Since Gov. Tom Wolf’s business closure order due to the coronavirus was issued on March 19, most Pennsylvania Realtors® have been doing their best to follow that directive. But members have been asking where to go if it looks like a licensee may not be in compliance in some way.
First, if you see an agent who appears to be out of compliance, you (or your broker) should contact the other broker directly before considering any sort of formal complaint. For one thing, there may be a reason why a specific action is acceptable under the current rules. Further, feedback from members and local associations suggests that non-compliant agents are often acting against the direction of their own brokers, so once the broker is aware they may be able to more effectively shut down those activities.
If that conversation doesn’t work to your satisfaction, the next step could be a complaint to the state. Licensure complaints are handled through the Bureau of Professional and Occupational Affairs.
Bureau staff has confirmed to PAR that prosecutors are reviewing complaints based on alleged non-compliance with the business closure orders, and that investigators following up on those complaints.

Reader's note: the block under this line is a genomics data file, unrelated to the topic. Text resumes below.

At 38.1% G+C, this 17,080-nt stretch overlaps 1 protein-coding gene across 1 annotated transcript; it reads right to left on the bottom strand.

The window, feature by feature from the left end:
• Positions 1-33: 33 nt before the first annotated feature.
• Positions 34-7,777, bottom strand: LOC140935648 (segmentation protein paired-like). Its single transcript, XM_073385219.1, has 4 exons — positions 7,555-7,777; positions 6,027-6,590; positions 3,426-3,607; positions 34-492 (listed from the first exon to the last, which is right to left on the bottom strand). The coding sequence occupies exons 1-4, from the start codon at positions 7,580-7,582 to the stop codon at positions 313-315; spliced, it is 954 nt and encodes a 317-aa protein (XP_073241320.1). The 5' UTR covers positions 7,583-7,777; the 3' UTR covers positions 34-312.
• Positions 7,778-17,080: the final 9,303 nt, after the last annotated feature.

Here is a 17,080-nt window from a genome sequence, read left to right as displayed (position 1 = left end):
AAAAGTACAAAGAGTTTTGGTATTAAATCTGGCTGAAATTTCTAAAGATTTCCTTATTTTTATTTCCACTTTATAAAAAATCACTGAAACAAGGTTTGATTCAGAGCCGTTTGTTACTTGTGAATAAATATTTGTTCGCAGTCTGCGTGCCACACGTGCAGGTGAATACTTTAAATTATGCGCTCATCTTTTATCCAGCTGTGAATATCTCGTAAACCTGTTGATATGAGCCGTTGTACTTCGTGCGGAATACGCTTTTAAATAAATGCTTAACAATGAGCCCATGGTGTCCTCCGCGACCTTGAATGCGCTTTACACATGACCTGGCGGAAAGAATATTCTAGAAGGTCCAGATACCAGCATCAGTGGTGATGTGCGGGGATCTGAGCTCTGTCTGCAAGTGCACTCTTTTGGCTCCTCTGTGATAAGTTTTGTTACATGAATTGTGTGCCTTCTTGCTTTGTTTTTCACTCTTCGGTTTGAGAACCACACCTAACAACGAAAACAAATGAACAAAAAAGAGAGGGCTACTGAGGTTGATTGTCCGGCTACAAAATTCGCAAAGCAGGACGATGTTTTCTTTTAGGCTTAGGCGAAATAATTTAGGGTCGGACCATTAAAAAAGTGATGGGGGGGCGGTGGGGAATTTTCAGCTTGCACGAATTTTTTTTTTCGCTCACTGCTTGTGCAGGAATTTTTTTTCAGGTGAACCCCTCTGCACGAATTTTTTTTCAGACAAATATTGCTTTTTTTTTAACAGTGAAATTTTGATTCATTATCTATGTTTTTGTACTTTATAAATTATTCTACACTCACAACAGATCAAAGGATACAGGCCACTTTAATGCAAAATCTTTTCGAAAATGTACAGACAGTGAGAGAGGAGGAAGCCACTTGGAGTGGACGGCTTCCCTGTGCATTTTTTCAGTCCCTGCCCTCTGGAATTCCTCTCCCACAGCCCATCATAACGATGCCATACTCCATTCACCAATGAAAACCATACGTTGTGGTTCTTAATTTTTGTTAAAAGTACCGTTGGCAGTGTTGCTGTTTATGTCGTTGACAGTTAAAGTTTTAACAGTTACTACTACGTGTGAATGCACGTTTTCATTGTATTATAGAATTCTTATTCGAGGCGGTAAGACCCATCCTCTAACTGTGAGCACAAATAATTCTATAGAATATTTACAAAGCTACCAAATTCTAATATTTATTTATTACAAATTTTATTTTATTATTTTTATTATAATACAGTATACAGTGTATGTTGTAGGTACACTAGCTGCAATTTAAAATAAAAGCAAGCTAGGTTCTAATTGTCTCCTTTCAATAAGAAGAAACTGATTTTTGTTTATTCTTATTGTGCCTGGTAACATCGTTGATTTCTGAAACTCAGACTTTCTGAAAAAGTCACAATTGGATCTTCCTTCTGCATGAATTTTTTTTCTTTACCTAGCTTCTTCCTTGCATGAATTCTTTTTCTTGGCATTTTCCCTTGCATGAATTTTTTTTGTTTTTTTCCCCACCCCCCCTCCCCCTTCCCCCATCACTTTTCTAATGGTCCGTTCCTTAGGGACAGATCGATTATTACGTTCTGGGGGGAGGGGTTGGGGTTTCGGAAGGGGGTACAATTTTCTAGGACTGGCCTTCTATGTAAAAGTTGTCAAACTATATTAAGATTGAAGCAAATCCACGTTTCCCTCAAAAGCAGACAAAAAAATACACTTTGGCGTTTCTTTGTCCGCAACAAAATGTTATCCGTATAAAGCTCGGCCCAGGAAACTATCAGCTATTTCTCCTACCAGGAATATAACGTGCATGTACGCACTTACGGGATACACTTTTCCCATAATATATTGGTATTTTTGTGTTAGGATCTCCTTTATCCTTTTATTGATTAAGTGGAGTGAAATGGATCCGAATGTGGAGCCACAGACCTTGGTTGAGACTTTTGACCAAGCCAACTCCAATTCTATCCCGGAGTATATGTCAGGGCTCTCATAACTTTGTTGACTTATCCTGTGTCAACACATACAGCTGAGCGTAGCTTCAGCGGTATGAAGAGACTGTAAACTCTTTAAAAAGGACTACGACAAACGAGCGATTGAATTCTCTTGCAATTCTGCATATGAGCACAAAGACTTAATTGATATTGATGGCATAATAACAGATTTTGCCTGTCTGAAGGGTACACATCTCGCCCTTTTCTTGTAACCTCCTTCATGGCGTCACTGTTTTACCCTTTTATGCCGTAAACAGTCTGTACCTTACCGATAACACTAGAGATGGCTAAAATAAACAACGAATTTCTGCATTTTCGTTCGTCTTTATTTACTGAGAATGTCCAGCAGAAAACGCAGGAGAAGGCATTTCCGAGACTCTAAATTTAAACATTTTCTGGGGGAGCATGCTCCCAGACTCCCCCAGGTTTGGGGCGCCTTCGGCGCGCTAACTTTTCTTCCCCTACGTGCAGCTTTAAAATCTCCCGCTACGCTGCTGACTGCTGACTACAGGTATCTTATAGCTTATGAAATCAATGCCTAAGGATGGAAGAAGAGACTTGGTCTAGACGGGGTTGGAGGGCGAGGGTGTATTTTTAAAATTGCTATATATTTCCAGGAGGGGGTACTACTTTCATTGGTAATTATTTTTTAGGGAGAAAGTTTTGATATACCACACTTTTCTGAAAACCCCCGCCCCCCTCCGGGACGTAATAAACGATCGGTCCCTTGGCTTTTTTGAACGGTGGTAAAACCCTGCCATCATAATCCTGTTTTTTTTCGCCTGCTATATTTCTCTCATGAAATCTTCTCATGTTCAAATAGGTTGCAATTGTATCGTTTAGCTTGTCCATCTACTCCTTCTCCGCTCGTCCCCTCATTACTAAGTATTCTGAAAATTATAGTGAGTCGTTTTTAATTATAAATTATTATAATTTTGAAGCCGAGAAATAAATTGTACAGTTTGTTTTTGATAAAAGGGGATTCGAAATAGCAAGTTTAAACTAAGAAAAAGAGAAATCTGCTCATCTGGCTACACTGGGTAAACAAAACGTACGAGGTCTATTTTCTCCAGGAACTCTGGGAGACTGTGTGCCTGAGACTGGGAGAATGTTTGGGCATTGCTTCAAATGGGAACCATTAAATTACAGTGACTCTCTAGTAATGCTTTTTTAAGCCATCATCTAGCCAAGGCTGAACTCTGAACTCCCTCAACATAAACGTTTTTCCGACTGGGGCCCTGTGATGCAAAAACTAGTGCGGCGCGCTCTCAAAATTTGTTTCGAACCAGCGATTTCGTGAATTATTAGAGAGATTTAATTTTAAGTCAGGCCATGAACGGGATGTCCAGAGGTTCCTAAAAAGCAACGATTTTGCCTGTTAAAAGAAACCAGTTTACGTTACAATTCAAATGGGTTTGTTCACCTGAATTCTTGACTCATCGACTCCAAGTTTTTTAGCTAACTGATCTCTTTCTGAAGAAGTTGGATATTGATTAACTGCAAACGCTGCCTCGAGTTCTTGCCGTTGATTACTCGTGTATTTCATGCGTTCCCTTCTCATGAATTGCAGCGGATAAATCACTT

Investigators have been instructed to contact brokers (not individual salespersons) by phone, and to identify themselves as state investigators at the start of the call. If you are contacted by someone identifying themselves as an investigator, it is acceptable to ask them to provide email verification of their position so you can check to see that they have an appropriate <pa.gov> email address.
But it is important to understand how that process works so you know how to make that effective.
If you want to file a complaint with the state, the correct route is to file through PALS, with as much detail as possible, so the complaint is quickly and effectively routed within the state’s process.
More specifically, if you want your complaint to move ahead, then don’t do any of the following:
- Don’t file a PALS complaint without details (e.g., “Agents in my market are not staying at home as they should”). Without specifics there’s nothing to investigate.
- Don’t email information directly to the State Real Estate Commission’s listed email address. Though we often say “file a complaint with the commission,” initial complaints are actually handled elsewhere within the Bureau of Professional and Occupational Affairs (don’t worry about the details; trust us) and staff cannot forward your information into PALS as an actual complaint.
- Don’t contact individual real estate commissioners. If individual commissioners hear too much about a particular case, they may need to recuse themselves if that case eventually ends up in front of them for a final determination.
- Don’t send emails or anonymous letters to PAR or your local association. The associations have no control over the bureau’s process and will not file complaints on your behalf.